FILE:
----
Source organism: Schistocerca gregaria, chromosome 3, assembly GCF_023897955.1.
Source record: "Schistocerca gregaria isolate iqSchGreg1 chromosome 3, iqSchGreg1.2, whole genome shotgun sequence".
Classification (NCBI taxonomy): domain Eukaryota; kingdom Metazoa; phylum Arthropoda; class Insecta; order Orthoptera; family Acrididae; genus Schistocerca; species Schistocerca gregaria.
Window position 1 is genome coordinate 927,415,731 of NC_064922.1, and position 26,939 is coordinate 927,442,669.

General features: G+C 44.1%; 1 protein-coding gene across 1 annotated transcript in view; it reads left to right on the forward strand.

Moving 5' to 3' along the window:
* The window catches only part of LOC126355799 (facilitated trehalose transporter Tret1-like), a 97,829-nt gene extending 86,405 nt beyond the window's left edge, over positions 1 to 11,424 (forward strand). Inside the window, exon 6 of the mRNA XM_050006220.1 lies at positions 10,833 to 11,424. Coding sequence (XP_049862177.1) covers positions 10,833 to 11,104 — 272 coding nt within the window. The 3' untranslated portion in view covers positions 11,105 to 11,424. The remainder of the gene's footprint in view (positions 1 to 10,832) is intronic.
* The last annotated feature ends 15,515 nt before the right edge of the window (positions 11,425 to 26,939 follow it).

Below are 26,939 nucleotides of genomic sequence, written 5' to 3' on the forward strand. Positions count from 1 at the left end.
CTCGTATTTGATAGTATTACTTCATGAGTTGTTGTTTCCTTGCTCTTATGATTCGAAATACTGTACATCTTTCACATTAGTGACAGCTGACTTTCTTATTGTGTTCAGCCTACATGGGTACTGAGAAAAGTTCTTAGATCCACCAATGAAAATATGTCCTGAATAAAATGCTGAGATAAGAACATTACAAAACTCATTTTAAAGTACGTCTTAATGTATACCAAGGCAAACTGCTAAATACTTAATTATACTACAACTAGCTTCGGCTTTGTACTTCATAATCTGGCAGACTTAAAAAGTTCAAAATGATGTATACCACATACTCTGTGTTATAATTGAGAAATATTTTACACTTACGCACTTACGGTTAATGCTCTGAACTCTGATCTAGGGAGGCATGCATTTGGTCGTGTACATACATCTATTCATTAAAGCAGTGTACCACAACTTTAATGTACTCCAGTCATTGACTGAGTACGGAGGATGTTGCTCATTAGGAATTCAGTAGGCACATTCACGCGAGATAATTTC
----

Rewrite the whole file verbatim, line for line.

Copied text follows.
Source organism: Schistocerca gregaria, chromosome 3, assembly GCF_023897955.1.
Source record: "Schistocerca gregaria isolate iqSchGreg1 chromosome 3, iqSchGreg1.2, whole genome shotgun sequence".
Classification (NCBI taxonomy): domain Eukaryota; kingdom Metazoa; phylum Arthropoda; class Insecta; order Orthoptera; family Acrididae; genus Schistocerca; species Schistocerca gregaria.
Window position 1 is genome coordinate 927,415,731 of NC_064922.1, and position 26,939 is coordinate 927,442,669.

General features: G+C 44.1%; 1 protein-coding gene across 1 annotated transcript in view; it reads left to right on the forward strand.

Moving 5' to 3' along the window:
* The window catches only part of LOC126355799 (facilitated trehalose transporter Tret1-like), a 97,829-nt gene extending 86,405 nt beyond the window's left edge, over positions 1 to 11,424 (forward strand). Inside the window, exon 6 of the mRNA XM_050006220.1 lies at positions 10,833 to 11,424. Coding sequence (XP_049862177.1) covers positions 10,833 to 11,104 — 272 coding nt within the window. The 3' untranslated portion in view covers positions 11,105 to 11,424. The remainder of the gene's footprint in view (positions 1 to 10,832) is intronic.
* The last annotated feature ends 15,515 nt before the right edge of the window (positions 11,425 to 26,939 follow it).

Below are 26,939 nucleotides of genomic sequence, written 5' to 3' on the forward strand. Positions count from 1 at the left end.
CTCGTATTTGATAGTATTACTTCATGAGTTGTTGTTTCCTTGCTCTTATGATTCGAAATACTGTACATCTTTCACATTAGTGACAGCTGACTTTCTTATTGTGTTCAGCCTACATGGGTACTGAGAAAAGTTCTTAGATCCACCAATGAAAATATGTCCTGAATAAAATGCTGAGATAAGAACATTACAAAACTCATTTTAAAGTACGTCTTAATGTATACCAAGGCAAACTGCTAAATACTTAATTATACTACAACTAGCTTCGGCTTTGTACTTCATAATCTGGCAGACTTAAAAAGTTCAAAATGATGTATACCACATACTCTGTGTTATAATTGAGAAATATTTTACACTTACGCACTTACGGTTAATGCTCTGAACTCTGATCTAGGGAGGCATGCATTTGGTCGTGTACATACATCTATTCATTAAAGCAGTGTACCACAACTTTAATGTACTCCAGTCATTGACTGAGTACGGAGGATGTTGCTCATTAGGAATTCAGTAGGCACATTCACGCGAGATAATTTC